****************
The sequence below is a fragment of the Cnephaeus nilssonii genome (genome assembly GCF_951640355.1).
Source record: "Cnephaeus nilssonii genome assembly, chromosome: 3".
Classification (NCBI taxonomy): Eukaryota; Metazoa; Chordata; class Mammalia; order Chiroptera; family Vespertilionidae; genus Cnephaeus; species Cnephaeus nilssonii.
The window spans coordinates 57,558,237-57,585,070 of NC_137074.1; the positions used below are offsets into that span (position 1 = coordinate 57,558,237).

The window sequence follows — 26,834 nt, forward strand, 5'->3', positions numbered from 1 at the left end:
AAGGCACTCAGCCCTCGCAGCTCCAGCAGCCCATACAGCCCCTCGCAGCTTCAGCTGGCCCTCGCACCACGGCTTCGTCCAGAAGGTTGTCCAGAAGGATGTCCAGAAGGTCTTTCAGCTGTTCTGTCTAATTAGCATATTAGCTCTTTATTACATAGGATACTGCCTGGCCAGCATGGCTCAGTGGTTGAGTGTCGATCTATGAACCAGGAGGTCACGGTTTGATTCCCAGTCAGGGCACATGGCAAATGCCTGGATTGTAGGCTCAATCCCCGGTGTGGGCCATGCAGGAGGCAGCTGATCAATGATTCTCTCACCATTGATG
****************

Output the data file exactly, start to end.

The sequence below is a fragment of the Cnephaeus nilssonii genome (genome assembly GCF_951640355.1).
Source record: "Cnephaeus nilssonii genome assembly, chromosome: 3".
Classification (NCBI taxonomy): Eukaryota; Metazoa; Chordata; class Mammalia; order Chiroptera; family Vespertilionidae; genus Cnephaeus; species Cnephaeus nilssonii.
The window spans coordinates 57,558,237-57,585,070 of NC_137074.1; the positions used below are offsets into that span (position 1 = coordinate 57,558,237).

The window sequence follows — 26,834 nt, forward strand, 5'->3', positions numbered from 1 at the left end:
AAGGCACTCAGCCCTCGCAGCTCCAGCAGCCCATACAGCCCCTCGCAGCTTCAGCTGGCCCTCGCACCACGGCTTCGTCCAGAAGGTTGTCCAGAAGGATGTCCAGAAGGTCTTTCAGCTGTTCTGTCTAATTAGCATATTAGCTCTTTATTACATAGGATACTGCCTGGCCAGCATGGCTCAGTGGTTGAGTGTCGATCTATGAACCAGGAGGTCACGGTTTGATTCCCAGTCAGGGCACATGGCAAATGCCTGGATTGTAGGCTCAATCCCCGGTGTGGGCCATGCAGGAGGCAGCTGATCAATGATTCTCTCACCATTGATG